City overview
Overview
Lanzhou is situated on the upper course of the Yellow River, where the river emerges from the mountains. It has been a center since early times, being at the southern end of the route leading via the Hexi Corridor across Central Asia. It also commands the approaches to the ancient capital area of Chang'an (modern Xi'an) in Shaanxi province from both the west and the northwest, as well as from the area of Qinghai Lake via the upper waters of the Yellow River and its tributaries. With a population of 2.91 million people including an urban population of 1.6 million, there are 38 nationalities dwelling in Lanzhou, including those of Han, Hui (Muslims), Tibetan, Uygur, Dongxiang, Mongolian, Bonan, Kazak, Tu, Salar and Manchurian minorities.
 
History
The city was named Jincheng, meaning “strong fort” at the time of the Western Han Dynasty. It gradually became an important commercial center during the period from the Han Dynasty to the Tang and Song Dynasties during the zenith of the Silk Road. Later, the city played a dominant role in the promotion of economic and cultural exchanges between China and western countries.
 
During the Sino-Japanese war, Lanzhou was used as the distribution center for ammunition and supplies shipped into China from the Soviet Union. It was severely punished by Japanese bombing because of it. The discovery of oil in the nearby desert gave Lanzhou a major role in China's petrochemical industry after the People's Republic of China was founded.
 
Climate
Lanzhou has a semi-arid climate, characterized by dryness and abundant sunlight. The annual average temperature is about 9.3 degrees C. Winter here is long and cold, but not freezing, with relatively little snow and rain. Spring is transient with sharp temperature swings. Summer is short and hot, but not sweltering. Autumn temperatures drop rapidly from their peak in July. The best time to go is from April through November. The annual precipitation is 30-800 millimeters (mainly falling in May through September), and sandstorms come in April and May.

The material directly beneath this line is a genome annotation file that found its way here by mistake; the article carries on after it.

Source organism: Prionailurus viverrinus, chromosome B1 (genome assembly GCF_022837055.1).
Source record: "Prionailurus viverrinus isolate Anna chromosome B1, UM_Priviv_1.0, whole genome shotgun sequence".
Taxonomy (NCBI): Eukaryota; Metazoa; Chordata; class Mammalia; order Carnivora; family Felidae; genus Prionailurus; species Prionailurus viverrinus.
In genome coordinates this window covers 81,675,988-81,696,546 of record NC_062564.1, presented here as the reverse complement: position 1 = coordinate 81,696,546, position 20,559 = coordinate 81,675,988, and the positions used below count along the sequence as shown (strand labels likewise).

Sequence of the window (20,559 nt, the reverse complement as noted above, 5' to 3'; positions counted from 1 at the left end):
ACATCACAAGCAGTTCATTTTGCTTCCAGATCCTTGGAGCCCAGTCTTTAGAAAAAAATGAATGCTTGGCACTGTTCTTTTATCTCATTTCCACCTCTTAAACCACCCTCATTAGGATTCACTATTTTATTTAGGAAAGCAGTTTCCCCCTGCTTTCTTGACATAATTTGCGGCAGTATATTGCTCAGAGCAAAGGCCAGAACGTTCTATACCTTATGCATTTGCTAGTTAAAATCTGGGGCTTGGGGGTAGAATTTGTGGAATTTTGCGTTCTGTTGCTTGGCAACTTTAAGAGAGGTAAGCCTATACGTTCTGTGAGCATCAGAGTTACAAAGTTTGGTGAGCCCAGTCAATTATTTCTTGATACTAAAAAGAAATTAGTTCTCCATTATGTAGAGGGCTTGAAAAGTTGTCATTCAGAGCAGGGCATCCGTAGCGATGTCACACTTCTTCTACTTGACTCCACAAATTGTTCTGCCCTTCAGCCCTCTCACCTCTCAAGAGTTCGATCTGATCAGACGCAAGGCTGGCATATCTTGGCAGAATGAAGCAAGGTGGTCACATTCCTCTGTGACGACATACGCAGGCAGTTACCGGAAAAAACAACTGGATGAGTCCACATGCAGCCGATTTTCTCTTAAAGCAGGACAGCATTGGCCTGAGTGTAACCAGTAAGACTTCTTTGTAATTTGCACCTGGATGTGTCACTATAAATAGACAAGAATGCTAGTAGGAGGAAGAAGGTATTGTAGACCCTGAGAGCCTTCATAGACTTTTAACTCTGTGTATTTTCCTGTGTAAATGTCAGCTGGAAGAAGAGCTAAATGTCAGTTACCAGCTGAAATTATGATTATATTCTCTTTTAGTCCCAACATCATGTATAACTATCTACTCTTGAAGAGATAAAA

Transportation
Today, airlines from Zhongchuan airport in Lanzhou cover 30 domestic cities such as Beijing, Shanghai, Guangzhou, Shenzhen, Chengdu, Xian, Nanjing, Hangzhou, Dunhuang, Jiayuguang and so on. There is a charter flight for Hongkong every Tuesday.
 
Lanzhou railway station is at the foot of Gaolan Moutain in the southern prat of town. There are altogether 60 daily rails passing Lanzhou to other cities. Express trains are available from Lanzhou to the tourist cities such as Zhangye, Jiayuguan and Pingliang within the province.
 
There are seven long-distance bus stations in town and four state-level and five province-level expressways passing the city. However, as Lanzhou is located in the east of Gansu Province, far from the tourist cities in the Hexi Corridor, railroad is often more preferable to motorway. For the south of Gansu Province where no train is available, bus is the only option.
 
Economy
There are seven long-distance bus stations in town and four state-level and five province-level expressways passing the city. However, as Lanzhou is located in the east of Gansu Province, far from the tourist cities in the Hexi Corridor, railroad is often more preferable to motorway. For the south of Gansu Province where no train is available, bus is the only option.
 
Main industries include textile mills, rubber, fertilizer plants, oil refinery, petrochemical, machinery, and metallurgical industry. Lanzhou has a large textile industry, particularly noted for the production of woolens and leather goods. In addition, Lanzhou produces locomotives and rolling stock for the northwestern railways, as well as machine tools and mining equipment. Aluminum products, industrial chemicals, and fertilizers are produced on a large scale, and there is a large rubber industry. Copper is mined in nearby Gaolan.
 
Lanzhou is the collecting center and market for agricultural produce and livestock from a wide area.
2012 China University Ranking
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